“In this area, I mean, the water level came up to about here, about 6 inches,” said Capt. John Brand, pointing to the wall in the kitchen. “And you can actually feel it. It’s wet.”
The family of the late Sen. John McCain said Wednesday it was “disappointed” that the lawmaker’s image was being used in political attack ads paid for by the National Republican Congressional Committee.
The NRCC released a bevy of new political ads on Wednesday to help Republicans running for U.S. House seats, the chamber where the party is facing stiff competition amid a blue wave of activism before November’s midterm elections. McCain is featured in two of those spots, one criticizing Democrat Ann Kirkpatrick, running for a House seat in Arizona, and another lambasting Elissa Slotkin, who is running for a seat in Michigan.
WILMINGTON, N.C. (AP) — Communities along the Carolina coast buttoned up against the onslaught of Hurricane Florence as forecasters Wednesday warned that the monstrous storm could hesitate just offshore for days — punishing a longer stretch of coastline than previously feared — before pushing its way inland.
Georgia’s governor has declared a state of emergency for all 159 counties as forecasters now say Hurricane Florence could take a southwest turn.
In a news release Wednesday, Gov. Nathan Deal says the state “is mobilizing all available resources to ensure public safety ahead of Hurricane Florence.”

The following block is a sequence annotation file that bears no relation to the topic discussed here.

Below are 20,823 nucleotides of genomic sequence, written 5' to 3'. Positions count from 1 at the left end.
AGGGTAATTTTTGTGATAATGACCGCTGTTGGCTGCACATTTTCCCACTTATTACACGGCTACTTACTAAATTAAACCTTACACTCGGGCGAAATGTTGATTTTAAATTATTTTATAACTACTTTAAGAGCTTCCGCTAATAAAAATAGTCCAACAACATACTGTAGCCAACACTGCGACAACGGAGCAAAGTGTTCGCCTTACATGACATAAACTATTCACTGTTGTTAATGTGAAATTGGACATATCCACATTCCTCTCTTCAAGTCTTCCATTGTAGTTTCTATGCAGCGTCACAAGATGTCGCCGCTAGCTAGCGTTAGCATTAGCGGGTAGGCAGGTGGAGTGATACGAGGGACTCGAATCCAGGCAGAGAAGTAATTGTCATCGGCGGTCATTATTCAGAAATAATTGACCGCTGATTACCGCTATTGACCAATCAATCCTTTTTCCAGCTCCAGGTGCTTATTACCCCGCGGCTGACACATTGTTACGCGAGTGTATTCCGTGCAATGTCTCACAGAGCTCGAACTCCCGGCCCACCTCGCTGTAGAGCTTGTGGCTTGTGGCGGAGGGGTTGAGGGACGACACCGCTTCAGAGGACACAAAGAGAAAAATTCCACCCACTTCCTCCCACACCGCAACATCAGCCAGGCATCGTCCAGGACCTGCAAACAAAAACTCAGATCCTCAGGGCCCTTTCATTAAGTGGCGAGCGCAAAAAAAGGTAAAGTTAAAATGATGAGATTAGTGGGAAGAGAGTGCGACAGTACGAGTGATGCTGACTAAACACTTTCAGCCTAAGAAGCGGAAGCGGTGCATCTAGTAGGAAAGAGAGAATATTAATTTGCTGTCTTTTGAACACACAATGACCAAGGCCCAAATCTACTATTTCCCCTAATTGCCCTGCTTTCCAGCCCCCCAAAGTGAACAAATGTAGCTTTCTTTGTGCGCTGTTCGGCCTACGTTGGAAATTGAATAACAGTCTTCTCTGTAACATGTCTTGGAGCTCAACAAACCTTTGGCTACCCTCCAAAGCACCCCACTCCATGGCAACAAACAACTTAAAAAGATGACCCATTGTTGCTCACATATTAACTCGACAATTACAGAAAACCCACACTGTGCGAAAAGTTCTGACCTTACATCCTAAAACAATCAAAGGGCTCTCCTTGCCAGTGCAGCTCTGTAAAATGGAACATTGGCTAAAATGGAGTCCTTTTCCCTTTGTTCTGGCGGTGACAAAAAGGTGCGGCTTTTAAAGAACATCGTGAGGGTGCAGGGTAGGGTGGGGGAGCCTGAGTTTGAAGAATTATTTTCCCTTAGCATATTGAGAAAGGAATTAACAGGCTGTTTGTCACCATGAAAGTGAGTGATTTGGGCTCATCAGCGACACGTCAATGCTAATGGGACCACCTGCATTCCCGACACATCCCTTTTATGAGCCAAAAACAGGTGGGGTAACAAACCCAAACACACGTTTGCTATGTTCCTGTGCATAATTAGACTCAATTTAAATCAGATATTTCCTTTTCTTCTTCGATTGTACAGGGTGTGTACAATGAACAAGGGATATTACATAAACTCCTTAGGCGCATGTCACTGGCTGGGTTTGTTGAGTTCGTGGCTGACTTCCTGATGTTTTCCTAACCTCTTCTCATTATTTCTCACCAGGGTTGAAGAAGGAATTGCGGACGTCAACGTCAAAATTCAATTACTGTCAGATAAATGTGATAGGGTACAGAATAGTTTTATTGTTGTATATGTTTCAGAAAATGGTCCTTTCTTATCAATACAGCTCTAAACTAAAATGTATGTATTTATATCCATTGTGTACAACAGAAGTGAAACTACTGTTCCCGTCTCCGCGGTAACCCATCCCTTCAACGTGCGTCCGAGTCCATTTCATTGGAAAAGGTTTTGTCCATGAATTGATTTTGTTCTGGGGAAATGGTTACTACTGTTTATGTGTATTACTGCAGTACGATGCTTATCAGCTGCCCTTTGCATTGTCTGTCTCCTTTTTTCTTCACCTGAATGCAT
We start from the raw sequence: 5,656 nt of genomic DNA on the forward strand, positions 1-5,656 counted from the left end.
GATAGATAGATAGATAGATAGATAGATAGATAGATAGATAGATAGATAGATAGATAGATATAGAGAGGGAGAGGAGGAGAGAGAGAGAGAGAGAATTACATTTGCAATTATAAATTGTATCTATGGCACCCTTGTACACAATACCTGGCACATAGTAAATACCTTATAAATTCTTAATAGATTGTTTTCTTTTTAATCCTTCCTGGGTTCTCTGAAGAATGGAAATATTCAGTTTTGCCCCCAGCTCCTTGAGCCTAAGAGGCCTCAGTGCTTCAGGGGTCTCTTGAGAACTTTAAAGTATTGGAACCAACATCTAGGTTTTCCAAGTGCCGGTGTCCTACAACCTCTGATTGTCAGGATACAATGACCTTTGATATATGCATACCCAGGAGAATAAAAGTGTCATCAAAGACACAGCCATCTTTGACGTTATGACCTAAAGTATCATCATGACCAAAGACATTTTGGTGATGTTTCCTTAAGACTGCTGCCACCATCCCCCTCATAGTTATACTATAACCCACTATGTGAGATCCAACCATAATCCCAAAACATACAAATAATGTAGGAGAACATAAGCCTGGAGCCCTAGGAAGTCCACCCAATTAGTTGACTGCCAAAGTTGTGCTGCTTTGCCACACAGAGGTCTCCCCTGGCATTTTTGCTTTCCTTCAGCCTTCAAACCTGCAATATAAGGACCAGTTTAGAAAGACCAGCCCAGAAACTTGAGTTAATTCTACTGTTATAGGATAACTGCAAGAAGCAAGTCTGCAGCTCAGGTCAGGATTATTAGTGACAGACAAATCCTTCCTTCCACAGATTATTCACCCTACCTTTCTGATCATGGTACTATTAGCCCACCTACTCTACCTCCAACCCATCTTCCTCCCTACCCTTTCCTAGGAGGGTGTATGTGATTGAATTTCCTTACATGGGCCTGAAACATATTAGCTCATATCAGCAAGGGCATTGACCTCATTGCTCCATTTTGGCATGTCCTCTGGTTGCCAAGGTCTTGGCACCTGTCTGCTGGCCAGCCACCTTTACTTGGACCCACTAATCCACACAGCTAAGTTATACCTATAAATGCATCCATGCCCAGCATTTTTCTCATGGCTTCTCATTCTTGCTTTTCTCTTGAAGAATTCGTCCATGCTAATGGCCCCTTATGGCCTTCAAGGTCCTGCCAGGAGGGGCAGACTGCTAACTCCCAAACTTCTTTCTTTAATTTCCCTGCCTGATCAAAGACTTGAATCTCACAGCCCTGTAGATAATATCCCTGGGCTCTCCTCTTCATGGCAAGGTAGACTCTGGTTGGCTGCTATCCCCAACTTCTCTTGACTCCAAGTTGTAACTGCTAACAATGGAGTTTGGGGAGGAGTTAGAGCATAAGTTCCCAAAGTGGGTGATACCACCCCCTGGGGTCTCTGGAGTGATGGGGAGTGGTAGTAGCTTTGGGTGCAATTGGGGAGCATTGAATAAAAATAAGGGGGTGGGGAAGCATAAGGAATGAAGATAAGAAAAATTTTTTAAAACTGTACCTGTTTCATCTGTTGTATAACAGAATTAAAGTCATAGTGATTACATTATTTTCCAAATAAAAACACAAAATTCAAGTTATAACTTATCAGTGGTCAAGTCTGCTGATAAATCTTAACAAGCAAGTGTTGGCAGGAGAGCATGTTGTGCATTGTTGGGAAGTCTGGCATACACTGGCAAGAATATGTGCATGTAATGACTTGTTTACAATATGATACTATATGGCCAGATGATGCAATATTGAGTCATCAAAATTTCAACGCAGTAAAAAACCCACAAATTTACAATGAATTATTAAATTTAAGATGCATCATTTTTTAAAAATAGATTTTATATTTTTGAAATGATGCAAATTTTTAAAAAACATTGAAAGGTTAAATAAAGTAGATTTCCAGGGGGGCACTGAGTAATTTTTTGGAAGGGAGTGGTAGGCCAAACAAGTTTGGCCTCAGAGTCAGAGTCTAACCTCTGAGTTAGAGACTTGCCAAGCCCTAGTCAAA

Deal’s declaration Wednesday covers comes as the National Weather Service’s storm forecast shows a chance that Florence’s track might turn toward the southwest as it approaches the Carolinas later this week.
That’s up from five states two years ago. Moreover, no state had a notable improvement in its obesity rate over the previous year, according to the report from Trust for America’s Health and the Robert Wood Johnson Foundation, both nonprofit health policy organizations.
Xavier Cunningham was playing with friends behind his Western Missouri house when a swarm of yellow jackets attacked them. Cunningham panicked, falling from the treehouse and face-first into a metal rotisserie skewer the boys had found and staked into the ground to avoid stepping on it, Cunningham’s father, Shannon Miller, told NBC News.
The 10-year-old is expected to make a full recovery.
Older folk enjoying more weed
With legalization comes acceptance. With acceptance comes more use by respectable grownups.
About 9 percent of U.S. adults between ages 50 and 64 used marijuana in the the previous year, according to survey results. About 3 percent of people over 65 used the drug in that time period. This appears to be up from years past. In 2013, the same survey reported that 7 percent of middle-aged Americans used marijuana in the previous year, and only 1.4 percent of people over 65.
Incredible images captured from the International Space Station show Hurricane Florence barreling toward the U.S. East Coast.
European Space Agency astronaut Alexander Gerst tweeted pictures taken 249 miles above the eye of the storm. “Watch out, America! #HurricaneFlorence is so enormous, we could only capture her with a super wide-angle lens from the @Space_Station, 400 km directly above the eye,” he wrote. “Get prepared on the East Coast, this is a no-kidding nightmare coming for you. #Horizons